2. I agree with Peter Pike's solution to the problem. However, I do think that this issue is one that Calvinists should address with seriousness because many Calvinists and former Calvinists (who remain/ed professing Christians) have had such doubts. A number of Puritans had to write pastoral books that touched on the subject. In my opinion it's because there actually is something inherent in Calvinism that can lead to such doubts and fears. I don't think such doubts are limited to people who are for whatever reason (e.g. genetic, or neurological, or psychological etc.) prone to depression. G.K. Chesterton argued that it was Calvinism that drove William Cowper mad due to his fears of being reprobate. I doubt Calvinism was the only (or even main factor), but I think it contributed.

    The fact is that some people have an over-sensitive conscience and the devil can use good/true theology to drive people to despair. Before Luther's rediscovery of sola fide, while he was an Augustinian predestinarian he feared his non-election so much that he admitted that when he was honest with himself, rather than loving the just and sovereign God, he hated Him. Non-Christians can also fear their non-election. Even those who are elect (cf. John Bunyan's confessions in his spiritual autobiography "Grace Abounding to the Chief of Sinners").

    I don't think the problem is primarily an epistemological question since it's mostly answered by Peter Pike's comments. Rather I think it's a combination of theological, psychological and demonic factors. Given Calvinism, some people are non-elect. People considering the implications of Calvinism have to ask whether they believe it implies God can or can't tempt and deceive. If so, then presumably that would include the false belief of one's election. I personally believe God can deceive people and/or lead them to false conclusions. Even tempt people (as I argued in another of Steve's blogs).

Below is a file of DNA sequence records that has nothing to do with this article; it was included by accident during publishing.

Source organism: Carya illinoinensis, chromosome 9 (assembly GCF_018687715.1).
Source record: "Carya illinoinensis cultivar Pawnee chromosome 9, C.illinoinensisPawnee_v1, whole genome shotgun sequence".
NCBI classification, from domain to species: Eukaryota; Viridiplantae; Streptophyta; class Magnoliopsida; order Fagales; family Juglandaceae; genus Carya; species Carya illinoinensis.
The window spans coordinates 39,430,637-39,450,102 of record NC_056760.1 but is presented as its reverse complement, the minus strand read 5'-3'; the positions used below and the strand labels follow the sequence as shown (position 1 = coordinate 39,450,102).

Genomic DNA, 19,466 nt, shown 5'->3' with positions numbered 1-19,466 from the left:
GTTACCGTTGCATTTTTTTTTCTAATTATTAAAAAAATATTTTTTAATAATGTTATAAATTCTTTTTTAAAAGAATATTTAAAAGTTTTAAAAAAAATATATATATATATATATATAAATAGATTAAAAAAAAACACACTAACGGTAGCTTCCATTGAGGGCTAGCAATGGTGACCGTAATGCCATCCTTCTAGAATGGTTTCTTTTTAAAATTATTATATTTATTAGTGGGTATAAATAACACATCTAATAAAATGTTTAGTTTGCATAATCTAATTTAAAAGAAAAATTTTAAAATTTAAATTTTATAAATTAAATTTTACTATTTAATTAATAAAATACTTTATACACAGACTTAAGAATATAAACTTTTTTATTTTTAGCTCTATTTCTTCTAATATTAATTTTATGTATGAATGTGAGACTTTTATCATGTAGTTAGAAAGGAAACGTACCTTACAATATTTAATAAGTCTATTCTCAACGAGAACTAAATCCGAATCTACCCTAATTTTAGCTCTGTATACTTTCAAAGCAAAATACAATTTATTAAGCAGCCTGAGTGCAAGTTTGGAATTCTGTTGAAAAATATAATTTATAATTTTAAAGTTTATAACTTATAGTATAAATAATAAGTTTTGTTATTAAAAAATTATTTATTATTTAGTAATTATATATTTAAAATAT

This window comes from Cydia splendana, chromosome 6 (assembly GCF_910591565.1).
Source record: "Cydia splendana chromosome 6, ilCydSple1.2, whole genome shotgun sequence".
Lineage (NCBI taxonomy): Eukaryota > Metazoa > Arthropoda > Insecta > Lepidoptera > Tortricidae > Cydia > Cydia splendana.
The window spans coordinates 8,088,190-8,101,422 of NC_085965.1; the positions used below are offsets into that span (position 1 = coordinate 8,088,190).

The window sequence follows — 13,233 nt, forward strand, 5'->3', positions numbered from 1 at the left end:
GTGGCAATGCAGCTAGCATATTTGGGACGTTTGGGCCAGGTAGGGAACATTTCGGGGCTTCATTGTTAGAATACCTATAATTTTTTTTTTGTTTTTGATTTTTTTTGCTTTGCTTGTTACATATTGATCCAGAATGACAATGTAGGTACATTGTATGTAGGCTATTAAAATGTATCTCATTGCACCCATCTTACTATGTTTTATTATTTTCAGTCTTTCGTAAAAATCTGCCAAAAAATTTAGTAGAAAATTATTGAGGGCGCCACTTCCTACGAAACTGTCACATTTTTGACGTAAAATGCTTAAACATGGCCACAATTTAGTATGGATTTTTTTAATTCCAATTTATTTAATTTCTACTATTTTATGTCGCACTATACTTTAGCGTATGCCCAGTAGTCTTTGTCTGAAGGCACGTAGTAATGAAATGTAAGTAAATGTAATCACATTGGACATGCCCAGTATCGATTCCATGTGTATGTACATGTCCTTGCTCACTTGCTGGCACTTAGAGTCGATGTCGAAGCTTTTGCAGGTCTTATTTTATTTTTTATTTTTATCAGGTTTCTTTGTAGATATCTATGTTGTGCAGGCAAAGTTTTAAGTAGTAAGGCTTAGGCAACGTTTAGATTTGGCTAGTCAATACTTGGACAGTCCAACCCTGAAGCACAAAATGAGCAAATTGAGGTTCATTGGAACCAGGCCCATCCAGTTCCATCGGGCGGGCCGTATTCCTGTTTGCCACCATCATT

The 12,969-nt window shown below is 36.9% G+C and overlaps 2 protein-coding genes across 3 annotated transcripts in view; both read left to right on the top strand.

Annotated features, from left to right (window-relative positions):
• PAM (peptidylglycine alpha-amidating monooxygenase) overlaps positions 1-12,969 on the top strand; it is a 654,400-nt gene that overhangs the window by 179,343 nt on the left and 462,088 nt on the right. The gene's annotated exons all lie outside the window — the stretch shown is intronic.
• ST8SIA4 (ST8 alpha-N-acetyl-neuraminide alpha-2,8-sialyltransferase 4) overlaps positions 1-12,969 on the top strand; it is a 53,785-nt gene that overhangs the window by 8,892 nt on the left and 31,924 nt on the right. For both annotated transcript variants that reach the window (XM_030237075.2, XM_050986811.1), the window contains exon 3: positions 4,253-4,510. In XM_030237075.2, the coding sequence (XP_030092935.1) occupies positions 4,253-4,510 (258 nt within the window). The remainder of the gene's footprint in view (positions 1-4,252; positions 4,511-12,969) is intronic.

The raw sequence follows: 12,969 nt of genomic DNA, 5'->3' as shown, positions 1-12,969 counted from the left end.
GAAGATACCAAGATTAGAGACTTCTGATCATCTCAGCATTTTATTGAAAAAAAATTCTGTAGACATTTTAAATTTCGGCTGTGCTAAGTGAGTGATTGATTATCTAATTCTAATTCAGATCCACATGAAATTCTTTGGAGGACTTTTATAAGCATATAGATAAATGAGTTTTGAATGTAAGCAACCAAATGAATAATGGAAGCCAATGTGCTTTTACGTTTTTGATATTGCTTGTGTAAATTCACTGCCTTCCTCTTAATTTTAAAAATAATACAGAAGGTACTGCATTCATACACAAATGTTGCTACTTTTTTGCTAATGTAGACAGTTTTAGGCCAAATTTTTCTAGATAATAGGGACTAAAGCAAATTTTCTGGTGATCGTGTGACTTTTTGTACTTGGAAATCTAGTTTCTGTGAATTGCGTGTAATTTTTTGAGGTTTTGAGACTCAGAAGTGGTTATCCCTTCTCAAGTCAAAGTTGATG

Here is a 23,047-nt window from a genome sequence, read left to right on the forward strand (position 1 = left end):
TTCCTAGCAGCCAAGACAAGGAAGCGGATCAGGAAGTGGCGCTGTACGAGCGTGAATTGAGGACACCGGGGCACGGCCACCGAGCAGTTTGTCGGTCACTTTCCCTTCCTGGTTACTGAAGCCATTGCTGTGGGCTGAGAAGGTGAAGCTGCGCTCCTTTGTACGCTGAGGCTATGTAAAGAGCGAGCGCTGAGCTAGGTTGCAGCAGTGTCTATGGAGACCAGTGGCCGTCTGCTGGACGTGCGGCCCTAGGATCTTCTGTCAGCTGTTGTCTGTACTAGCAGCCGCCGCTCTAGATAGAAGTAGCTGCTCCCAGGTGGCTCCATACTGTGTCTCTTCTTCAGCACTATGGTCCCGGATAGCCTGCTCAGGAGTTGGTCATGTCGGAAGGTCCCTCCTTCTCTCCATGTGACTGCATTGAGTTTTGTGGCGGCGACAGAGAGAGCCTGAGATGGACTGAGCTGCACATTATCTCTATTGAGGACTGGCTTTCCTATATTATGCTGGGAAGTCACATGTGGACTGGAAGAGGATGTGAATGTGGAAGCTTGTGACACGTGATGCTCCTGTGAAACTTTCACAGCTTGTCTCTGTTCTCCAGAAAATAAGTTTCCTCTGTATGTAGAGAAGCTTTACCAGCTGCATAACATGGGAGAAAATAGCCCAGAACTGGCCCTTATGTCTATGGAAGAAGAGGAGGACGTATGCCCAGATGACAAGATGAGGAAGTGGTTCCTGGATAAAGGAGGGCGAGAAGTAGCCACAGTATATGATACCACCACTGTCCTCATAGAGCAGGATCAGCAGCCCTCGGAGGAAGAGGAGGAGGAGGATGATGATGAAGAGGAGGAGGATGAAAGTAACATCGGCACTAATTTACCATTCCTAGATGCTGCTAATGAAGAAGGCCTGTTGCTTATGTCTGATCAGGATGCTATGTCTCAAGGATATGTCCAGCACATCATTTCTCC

It all boils down to the question of whether you trust God or can trust God. Well, if you're convinced of Calvinism, the only solution is to submit to God's sovereignty. Even if that means you're reprobate. You aren't going to become elect by resenting predestination. Also, there's no prima facie reason to deny the possibility that God retroactively answers prayers. In which case, one can pray for one's election (i.e. "God please elect me" even if we CAN'T pray, "God change my status from non-elect to elect" [since God doesn't change His mind or decrees]). At the very least it wouldn't hurt, and one can stand on Bible promises like John 6:37b; James 4:8; Jer. 29:13; Matt. 7:7. And if one is already a professing Christian, you might as well just resolve to believe you're elect and resolve to continue believing the Gospel and daily repenting. Believing one is non-elect benefits no one. In other words, focus on the Gospel not on the doctrine of election. Focusing on the Gospel tends toward to salvation. While focusing on reprobation can tend toward people not getting saved or not persevering in their profession of faith.

    As George Whitefield said, "Let a man go to the grammar school of faith and repentance before he goes to the university of election and predestination."

    1. correction:

      You aren't going to become elect by resenting predestination.

      This should probably be phrased as, "You aren't likely going to discover your status of election (either in this life or at the eschaton) by persistently resenting predestination."

      Some elect Arminians do persistently resent the Calvinist doctrines of unconditional election and its corollary of Calvinist reprobation. But they'll end up finally saved because they focused on the Gospel. As I said, "...focusing on reprobation can tend toward people not getting saved or not persevering in their profession of faith."

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    3. It may seem strange for me to write, "It all boils down to the question of whether you trust God or can trust God. Well, if you're convinced of Calvinism, the only solution is to submit to God's sovereignty. Even if that means you're reprobate." But submission to God's will is the the distinguishing mark of the elect. While resentment and opposition to God's will is the distinguishing mark of the non-elect.